Apparently, human beings who wish to be only happy in life, are the same people who the next moment willingly listen to sad music and make themselves become sad. Why?
Does such a person think to himself: ‘This music is sad; I want to be sad; therefore, I listen to this music to be sad’? No, of course not. A person in this situation does not need to inform himself why he acts as he does. In addition, there is typically no such thought process preceeding a musical experience, during it, or following it. It is not characteristic of listening to or performing music to bethink to oneself such motivating factors as if the experience must be accompanied by a spoken soliloquy to make sense. Isn’t this true of routine human behaviours generally? Second, such a thought process cannot inform me in the same way as it informs you. For you, it is information. For me, a point of emphasis? Let me develop this last idea.
A human being may talk to himself inwardly while the music is on, but not to give himself information. Then, what is the meaning of this internal monologue, and how should it be described? The words used may convey the the level of interest in the music (a melody, a recurring theme, how the trombones sound, etc), and may function more like an exclamation than a descriptive statement. Certainly, one can imagine this occurring in upbeat or joyful music. In sad or melancholic music, self-talk is expressive of the sad quality perceived in the music. Again, it stresses what is noteworthy in the music. The music merits attention. It really did amaze me.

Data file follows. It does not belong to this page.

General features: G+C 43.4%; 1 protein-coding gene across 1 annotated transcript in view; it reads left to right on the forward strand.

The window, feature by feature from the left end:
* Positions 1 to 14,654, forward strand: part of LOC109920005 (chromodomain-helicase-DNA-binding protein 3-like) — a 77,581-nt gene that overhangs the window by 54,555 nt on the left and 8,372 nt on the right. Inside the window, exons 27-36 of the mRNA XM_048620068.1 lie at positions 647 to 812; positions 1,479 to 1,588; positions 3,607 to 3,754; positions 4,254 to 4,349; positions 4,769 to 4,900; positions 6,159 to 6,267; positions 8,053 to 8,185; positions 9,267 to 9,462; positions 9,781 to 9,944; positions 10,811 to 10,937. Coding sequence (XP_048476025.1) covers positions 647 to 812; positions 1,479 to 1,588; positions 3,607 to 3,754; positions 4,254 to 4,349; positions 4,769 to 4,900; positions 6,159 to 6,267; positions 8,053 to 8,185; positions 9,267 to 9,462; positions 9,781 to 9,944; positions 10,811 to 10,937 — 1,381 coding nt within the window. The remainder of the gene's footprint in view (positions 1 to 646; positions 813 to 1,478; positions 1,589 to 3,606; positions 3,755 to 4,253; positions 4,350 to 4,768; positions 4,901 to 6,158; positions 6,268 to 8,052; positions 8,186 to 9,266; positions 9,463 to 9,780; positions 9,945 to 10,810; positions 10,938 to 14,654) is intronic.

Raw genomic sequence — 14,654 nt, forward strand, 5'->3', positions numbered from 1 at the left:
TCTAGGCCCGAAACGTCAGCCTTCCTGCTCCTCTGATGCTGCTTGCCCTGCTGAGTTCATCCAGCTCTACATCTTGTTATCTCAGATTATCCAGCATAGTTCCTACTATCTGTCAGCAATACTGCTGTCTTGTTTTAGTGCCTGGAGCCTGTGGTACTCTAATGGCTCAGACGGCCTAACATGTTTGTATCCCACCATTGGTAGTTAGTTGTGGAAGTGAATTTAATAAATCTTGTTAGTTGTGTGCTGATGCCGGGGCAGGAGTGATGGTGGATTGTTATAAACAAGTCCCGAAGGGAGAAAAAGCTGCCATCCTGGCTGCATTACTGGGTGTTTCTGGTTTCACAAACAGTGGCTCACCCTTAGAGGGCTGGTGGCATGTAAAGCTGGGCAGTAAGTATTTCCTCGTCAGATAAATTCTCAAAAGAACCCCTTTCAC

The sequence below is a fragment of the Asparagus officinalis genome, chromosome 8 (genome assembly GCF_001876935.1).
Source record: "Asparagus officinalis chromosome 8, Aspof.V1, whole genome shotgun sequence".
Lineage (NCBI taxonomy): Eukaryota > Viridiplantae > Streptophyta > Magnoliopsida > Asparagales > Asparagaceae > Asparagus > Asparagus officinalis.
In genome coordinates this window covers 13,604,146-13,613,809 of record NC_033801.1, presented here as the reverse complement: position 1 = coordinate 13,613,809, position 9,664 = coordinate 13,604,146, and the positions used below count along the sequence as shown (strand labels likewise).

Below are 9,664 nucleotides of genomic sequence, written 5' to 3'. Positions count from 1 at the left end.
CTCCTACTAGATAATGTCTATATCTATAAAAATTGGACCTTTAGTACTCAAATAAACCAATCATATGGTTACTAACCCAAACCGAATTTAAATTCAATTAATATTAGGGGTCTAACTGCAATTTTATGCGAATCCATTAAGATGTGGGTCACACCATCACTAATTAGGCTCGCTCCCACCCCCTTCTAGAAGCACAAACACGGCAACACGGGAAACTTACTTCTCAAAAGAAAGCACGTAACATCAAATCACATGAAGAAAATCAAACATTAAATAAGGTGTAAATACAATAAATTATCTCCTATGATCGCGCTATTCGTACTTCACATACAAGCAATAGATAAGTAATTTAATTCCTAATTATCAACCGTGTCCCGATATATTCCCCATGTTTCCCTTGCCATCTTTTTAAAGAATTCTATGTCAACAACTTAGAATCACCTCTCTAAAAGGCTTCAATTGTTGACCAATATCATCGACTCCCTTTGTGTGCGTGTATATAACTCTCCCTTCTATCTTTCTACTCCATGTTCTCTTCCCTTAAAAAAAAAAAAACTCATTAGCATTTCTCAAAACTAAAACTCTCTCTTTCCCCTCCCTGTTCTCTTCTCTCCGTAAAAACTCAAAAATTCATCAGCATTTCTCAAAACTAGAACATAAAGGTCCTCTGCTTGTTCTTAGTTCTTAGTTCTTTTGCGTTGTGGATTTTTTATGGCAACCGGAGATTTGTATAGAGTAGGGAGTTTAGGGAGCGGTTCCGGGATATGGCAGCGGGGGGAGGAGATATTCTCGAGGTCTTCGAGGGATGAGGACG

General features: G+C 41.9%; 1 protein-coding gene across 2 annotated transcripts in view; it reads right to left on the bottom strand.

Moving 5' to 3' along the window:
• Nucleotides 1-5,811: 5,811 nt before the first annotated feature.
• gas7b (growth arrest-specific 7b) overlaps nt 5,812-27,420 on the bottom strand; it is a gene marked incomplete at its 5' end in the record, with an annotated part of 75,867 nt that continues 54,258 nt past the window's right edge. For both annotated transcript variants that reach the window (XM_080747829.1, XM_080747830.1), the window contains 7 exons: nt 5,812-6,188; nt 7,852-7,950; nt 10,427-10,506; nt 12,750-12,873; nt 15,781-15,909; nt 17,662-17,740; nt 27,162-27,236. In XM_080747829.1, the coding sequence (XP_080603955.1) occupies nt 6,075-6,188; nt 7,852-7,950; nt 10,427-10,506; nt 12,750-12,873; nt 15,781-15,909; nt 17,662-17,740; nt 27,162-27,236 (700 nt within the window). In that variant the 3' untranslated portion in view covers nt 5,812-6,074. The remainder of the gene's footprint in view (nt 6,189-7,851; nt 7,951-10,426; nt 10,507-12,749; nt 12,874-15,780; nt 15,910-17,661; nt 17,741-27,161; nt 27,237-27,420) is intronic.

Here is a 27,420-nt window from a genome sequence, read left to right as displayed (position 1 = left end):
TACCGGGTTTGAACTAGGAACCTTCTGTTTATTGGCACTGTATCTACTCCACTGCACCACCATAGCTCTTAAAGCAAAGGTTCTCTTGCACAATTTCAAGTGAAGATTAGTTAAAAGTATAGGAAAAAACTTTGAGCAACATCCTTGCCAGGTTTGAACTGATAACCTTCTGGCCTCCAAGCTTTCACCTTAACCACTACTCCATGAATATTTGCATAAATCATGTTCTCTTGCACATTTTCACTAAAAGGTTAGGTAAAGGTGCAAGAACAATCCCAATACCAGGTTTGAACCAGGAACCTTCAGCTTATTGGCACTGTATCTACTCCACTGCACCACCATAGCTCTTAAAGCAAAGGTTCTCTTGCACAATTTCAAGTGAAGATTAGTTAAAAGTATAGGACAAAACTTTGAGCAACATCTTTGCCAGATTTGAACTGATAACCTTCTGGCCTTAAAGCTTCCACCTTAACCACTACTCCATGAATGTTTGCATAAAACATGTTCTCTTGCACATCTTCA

We want to be sad for a time; at least, sad for as long as the music lasts. The listener follows the sad music as he follows the sad face which changes expression. Music is like a familiar face, and we resonate with it in understanding as long as we are interested. The music plays on, the face moves predictably. On occasion, the music is too predictable. So, we stop it in mid-flight, like an uncomfortable human conversation, and move to something else. Typically, however, the sad piece of music I know completely by heart is a rewarding experience as though I listen to it for the very first time. It really is like empathy for a fellow human being, or parity in facial expressions exchanged between close friends during conversation. Now – is your closest friend entirely predictable? No. Even deep rapport between human beings harbours dark regions. I do not even wish to say that we aim in music listening to recreate sadness, happiness, or any such fleeting emotional response. What human beings do, I believe, is empathize with what is perceived in the music as expressive of our shared human interests, wants, desires, hopes, etc. We find it there in music, and return to it habitually, just as we find it in the faces of other people.